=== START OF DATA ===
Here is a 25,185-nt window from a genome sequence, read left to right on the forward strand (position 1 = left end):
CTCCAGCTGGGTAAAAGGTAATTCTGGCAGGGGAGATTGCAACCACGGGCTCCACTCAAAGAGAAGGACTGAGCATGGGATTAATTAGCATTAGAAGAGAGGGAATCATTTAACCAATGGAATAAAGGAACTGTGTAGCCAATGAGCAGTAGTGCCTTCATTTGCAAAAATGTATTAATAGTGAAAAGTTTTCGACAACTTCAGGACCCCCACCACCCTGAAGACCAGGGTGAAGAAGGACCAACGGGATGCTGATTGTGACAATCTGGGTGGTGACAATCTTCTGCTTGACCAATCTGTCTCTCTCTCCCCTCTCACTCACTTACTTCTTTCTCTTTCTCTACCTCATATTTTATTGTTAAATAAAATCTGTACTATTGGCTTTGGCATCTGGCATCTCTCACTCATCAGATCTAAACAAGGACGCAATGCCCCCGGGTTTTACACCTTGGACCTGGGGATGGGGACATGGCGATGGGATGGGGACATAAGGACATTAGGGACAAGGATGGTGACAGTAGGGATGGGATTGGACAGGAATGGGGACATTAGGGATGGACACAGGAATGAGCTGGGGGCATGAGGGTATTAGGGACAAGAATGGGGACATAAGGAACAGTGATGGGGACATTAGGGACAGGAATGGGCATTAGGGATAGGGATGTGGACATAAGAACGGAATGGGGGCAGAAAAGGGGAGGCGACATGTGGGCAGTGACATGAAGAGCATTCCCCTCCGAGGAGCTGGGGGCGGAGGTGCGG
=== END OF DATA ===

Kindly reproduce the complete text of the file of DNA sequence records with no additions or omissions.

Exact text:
Here is a 25,185-nt window from a genome sequence, read left to right on the forward strand (position 1 = left end):
CTCCAGCTGGGTAAAAGGTAATTCTGGCAGGGGAGATTGCAACCACGGGCTCCACTCAAAGAGAAGGACTGAGCATGGGATTAATTAGCATTAGAAGAGAGGGAATCATTTAACCAATGGAATAAAGGAACTGTGTAGCCAATGAGCAGTAGTGCCTTCATTTGCAAAAATGTATTAATAGTGAAAAGTTTTCGACAACTTCAGGACCCCCACCACCCTGAAGACCAGGGTGAAGAAGGACCAACGGGATGCTGATTGTGACAATCTGGGTGGTGACAATCTTCTGCTTGACCAATCTGTCTCTCTCTCCCCTCTCACTCACTTACTTCTTTCTCTTTCTCTACCTCATATTTTATTGTTAAATAAAATCTGTACTATTGGCTTTGGCATCTGGCATCTCTCACTCATCAGATCTAAACAAGGACGCAATGCCCCCGGGTTTTACACCTTGGACCTGGGGATGGGGACATGGCGATGGGATGGGGACATAAGGACATTAGGGACAAGGATGGTGACAGTAGGGATGGGATTGGACAGGAATGGGGACATTAGGGATGGACACAGGAATGAGCTGGGGGCATGAGGGTATTAGGGACAAGAATGGGGACATAAGGAACAGTGATGGGGACATTAGGGACAGGAATGGGCATTAGGGATAGGGATGTGGACATAAGAACGGAATGGGGGCAGAAAAGGGGAGGCGACATGTGGGCAGTGACATGAAGAGCATTCCCCTCCGAGGAGCTGGGGGCGGAGGTGCGG